Maple Leaf Investments buys Morbinning asset for $580,000

By Lachlan Burrows
INTERNATIONAL interest in Western Australian sandalwood has resulted in a Canadian/Indian investment group, Maple Leaf Investments Pty Ltd, purchasing a 64ha* sandalwood plantation in Morbinning for $580,000.

The property at Lot 7151 Morbinning Road was east of Beverley in the Wheatbelt region and was successfully sold after sale agents from other companies had tried and failed to sell the asset after two years on the market.

The property was marketed internationally and sold by a Director of Ray White Commercial (WA) and Sales and Leasing Agent Lachlan Burrows.

Mr Burrows said the plantation included a three-bedroom house, additional accommodation, a large shed and machinery, and had more than 4,000 established sandalwood trees, the majority of which were 12-years-old – so ready for harvest in five to eight years.

“Farm gate prices for sandalwood trees when ready for harvest are currently around $500 per tree,” Mr Burrows said.

“That’s approximately $16,000-$17,000 per tonne for the heartwood oils used in essential oils and fragrance bases, as well as the aromatic timber used for incense and joss sticks.

“There’s strong demand for Western Australian sandalwood on international markets due to the aromatic oils found in mature wood, and is seen superior to Indian sandalwood, which has become increasingly rare due to previously uncontrolled harvesting in the sub-continent.

“The sandalwood industry is one of the oldest export industries in WA. The first exports were recorded in 1844 and at one-time, wild Western Australian sandalwood provided more than 30 per cent of WA’s export income.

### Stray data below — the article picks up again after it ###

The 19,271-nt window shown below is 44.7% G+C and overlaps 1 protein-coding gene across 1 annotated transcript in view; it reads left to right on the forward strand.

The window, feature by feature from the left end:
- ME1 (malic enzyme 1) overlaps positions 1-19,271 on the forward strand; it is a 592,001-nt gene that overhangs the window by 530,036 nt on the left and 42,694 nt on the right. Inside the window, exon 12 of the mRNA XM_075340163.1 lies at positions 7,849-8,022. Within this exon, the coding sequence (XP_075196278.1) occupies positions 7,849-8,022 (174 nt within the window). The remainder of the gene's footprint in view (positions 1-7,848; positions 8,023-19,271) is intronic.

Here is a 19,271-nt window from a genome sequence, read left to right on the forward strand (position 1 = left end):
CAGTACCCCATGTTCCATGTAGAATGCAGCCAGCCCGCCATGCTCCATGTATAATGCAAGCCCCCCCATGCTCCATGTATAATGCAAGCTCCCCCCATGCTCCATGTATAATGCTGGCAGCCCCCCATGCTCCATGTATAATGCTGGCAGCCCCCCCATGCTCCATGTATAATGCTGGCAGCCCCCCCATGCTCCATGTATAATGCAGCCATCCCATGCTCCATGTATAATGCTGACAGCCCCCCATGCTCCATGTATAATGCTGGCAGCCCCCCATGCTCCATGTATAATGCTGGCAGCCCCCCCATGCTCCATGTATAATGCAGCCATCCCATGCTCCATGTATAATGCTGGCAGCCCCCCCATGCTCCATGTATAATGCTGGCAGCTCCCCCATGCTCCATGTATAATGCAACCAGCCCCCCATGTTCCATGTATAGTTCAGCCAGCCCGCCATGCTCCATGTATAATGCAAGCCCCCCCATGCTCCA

“The buyers of the property in Morbinning have appointed a local farm manager and plan to increase the plantation by more than 20,000 trees as soon as possible.”

Mr Burrows said after the sale and the international interest generated, Ray White Commercial (WA) have been appointed to sell another adjoining property of 63ha*, for $500,000.

“This has around half the number of sandalwood trees, but several hundred are ready for immediate harvest, which’ll provide income for the buyer straight away,” he said.

“The property is predominantly cleared which’ll allow for the plantation to be significantly increased by as much as 30,000 or more new plantings.

“There are a number of other plantations that have been established, as sandalwood occurs naturally in the southern part of the state, and is a hardy small native tree. Its nuts can also be harvested and are edible.

“Ray White Commercial (WA) foresees a growing interest for this class of farm asset locally, nationally and internationally, in acquiring and establishing sandalwood plantations.”


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